Covid as not all that happened in this period. A milestone of a horrific moment came and went with many parts of the world still in a lockdown. The film “Aasha- Until We Meet Again” (2:47) by USA based Bharatantyam dancer and teacher Ramya Harishankar, is a short but powerful remembrance of 9/11, on its 20th anniversary. It uses the slightest twitches of the eyelids, the hint of a smile, the tilt of the head, the emotion in the pupil- all par for the course for Indian classical dance- to evoke the Rasa in the viewer.
We conclude with a film by dancer, educator and doctoral scholar, a phenomenal force in the dance and the camera movement of present-day India- Sumedha Bhattacharyya. “Touch the Sound” (6:39), questions the sacred-ness of ‘Ghungroo’ or ankle bells in an Indian classical dance tradition Kathak. It questions the idea of ‘untouchability’ in tradition-s through choreographic enquiry, using ceramic as a material and the body as a medium. The forming of a dancing body is seen in relation to making of the sound sculptures. The Indian dancer’s ankle bells are made of several hundred individual units called ghunghroos. The ghungroo’s shape lies in between a square and a circle, questioning the idea of rigidity, fluidity & in-betweenness of tradition. Each shape produces new sound, new musical structure, a new movement.
Activist and Independent scholar, Dr. Arshiya Sethi, twice a recipient of the Fulbright Fellowship, writes and speaks on cultural issues. Formerly dance critic for India’s leading daily Times of India, she presented the National programme of Music and Dance on Doordarshan for over three decades, before becoming Advisor, DD Bharati, India’s 24 hours National Arts channel. She was Advisor to Kathak Kendra and has curated three of Kathak Kendra’s festivals including its Golden Jubilee programmes.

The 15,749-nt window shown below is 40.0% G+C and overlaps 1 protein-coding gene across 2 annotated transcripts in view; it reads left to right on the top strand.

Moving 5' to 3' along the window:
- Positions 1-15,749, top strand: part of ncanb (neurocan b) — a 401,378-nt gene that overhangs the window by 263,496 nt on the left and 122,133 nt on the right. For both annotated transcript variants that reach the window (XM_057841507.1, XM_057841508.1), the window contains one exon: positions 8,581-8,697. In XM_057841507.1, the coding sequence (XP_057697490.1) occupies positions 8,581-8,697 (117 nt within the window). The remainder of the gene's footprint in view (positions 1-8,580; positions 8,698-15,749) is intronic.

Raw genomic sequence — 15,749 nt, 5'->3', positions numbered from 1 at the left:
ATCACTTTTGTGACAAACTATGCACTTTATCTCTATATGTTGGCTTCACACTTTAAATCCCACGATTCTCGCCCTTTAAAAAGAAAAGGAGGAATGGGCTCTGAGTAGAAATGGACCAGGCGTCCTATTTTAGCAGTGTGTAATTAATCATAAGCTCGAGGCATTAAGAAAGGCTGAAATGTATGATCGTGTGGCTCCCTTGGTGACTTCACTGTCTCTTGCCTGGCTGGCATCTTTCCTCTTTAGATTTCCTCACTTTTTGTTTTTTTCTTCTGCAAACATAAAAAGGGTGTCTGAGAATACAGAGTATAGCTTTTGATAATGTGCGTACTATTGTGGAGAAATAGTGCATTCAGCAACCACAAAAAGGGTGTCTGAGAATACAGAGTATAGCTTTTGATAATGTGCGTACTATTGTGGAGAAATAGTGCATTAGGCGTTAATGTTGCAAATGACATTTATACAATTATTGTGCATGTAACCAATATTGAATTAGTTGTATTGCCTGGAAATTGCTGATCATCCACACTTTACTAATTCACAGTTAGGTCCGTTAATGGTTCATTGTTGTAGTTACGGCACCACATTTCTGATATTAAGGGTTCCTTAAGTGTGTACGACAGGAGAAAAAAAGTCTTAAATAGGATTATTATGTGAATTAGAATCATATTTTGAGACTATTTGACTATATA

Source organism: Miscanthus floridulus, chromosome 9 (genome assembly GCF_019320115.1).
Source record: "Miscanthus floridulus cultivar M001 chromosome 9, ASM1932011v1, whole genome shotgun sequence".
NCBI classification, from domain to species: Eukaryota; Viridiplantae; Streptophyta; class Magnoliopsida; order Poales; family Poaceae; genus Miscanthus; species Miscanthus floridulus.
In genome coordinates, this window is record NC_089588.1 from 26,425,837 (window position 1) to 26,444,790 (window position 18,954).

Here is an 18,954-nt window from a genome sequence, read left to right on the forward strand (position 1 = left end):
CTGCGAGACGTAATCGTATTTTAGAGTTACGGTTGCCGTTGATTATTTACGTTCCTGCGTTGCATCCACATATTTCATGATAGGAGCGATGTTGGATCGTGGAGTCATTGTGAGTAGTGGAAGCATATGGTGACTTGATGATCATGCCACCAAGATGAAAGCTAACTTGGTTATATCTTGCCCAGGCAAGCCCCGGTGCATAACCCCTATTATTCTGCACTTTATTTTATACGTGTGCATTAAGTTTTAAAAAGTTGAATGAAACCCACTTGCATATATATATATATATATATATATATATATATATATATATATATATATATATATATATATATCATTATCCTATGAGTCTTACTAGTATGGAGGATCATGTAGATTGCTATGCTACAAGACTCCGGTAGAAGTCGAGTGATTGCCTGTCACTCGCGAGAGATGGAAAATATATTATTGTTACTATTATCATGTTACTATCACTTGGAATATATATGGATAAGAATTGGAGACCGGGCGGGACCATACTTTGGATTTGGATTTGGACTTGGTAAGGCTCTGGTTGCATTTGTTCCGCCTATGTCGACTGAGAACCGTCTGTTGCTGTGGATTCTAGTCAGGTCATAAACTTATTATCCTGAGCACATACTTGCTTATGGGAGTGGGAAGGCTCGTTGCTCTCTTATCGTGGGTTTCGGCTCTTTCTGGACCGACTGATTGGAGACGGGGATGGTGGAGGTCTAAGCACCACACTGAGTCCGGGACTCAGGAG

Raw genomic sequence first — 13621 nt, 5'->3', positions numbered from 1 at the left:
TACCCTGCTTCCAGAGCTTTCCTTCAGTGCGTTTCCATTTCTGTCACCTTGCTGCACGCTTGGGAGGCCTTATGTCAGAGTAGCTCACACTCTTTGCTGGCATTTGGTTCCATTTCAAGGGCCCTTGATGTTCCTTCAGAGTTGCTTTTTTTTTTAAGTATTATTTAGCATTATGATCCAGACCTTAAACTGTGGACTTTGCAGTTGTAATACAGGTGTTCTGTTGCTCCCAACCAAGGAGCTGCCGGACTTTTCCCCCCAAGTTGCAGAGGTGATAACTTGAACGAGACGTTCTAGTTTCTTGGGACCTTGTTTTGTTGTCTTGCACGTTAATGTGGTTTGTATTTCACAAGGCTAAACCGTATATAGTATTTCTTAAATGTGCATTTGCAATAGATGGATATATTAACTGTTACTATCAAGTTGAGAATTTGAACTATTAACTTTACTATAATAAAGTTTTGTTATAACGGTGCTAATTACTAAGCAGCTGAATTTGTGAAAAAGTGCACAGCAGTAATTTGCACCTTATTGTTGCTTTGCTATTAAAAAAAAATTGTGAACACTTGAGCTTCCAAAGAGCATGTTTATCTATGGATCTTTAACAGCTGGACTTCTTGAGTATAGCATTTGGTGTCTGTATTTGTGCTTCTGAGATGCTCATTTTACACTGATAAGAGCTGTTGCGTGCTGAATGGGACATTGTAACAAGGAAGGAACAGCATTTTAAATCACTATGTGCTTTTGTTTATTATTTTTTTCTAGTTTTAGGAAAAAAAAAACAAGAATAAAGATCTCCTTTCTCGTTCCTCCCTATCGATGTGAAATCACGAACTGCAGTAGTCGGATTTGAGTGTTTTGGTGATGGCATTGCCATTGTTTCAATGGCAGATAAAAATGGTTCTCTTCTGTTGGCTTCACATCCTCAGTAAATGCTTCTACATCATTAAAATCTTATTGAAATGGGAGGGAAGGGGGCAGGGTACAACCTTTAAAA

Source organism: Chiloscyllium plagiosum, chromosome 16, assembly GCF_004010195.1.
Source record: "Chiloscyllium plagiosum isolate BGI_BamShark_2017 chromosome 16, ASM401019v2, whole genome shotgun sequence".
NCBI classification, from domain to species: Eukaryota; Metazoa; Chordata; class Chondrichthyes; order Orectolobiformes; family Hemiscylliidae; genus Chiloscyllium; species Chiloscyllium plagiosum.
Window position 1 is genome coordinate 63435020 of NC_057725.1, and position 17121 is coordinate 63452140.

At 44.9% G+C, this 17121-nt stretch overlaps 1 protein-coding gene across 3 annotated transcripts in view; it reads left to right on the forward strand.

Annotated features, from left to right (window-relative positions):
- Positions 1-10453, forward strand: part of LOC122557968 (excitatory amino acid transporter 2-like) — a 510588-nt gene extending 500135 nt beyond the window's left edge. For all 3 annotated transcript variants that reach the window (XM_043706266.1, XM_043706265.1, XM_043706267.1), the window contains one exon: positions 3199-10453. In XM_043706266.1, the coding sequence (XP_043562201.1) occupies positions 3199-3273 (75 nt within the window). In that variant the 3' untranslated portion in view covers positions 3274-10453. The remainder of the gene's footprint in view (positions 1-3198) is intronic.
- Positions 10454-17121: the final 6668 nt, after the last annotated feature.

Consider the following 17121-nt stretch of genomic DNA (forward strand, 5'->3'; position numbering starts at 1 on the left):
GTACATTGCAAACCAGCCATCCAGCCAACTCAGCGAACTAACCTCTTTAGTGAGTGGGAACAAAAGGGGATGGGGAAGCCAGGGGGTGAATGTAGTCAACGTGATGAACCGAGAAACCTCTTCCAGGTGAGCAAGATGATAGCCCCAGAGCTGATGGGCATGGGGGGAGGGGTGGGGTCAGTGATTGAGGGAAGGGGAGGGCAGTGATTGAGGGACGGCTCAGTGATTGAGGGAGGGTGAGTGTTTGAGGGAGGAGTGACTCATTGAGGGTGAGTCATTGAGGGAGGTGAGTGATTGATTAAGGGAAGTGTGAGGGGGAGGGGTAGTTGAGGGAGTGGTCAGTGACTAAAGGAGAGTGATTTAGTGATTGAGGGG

In three decades as consultant, building tangible and intangible cultural equities, her defining work was at India Habitat Centre. She helms the Kri Foundation, promoting ‘Artivism’- Arts and Activism, and writes a featured column about new ideas in dance, for the largest portal of Indian dance- Narthaki. A strong independent voice of artistic leadership, working with several international Universities, think tanks, forums and scholars, she is in the vanguard of efforts to introduce a new US University hosted academic journal on South Asian Dance and its intersections (SADI). Recent efforts to create legal awareness around Arts and the Law has resulted in the website http://www.Unmute.Help, as a one stop resource center for artistes.
Her academic writings can be found in recent anthologies-“Dance Matters Too” (Routledge, 2018), “Indian Dances: Transnational Routes” (OUP, TBP) and “Dance Under the Shadow of the Nation” (2019) a DSA publication which she also co-edited. She is contracted with Routledge for her doctoral work. Forthcoming wirings are on the Indian diaspora and the first decade of Dance in India.
For 20 years she has been running DanzLenz, India’s dance film festival and has presented at UCLA and at the Chicago International Dance Film Festival, besides hosting film makers, Directors of film festivals and curators of dance film festivals from several countries
Our partner for the dance films showcase: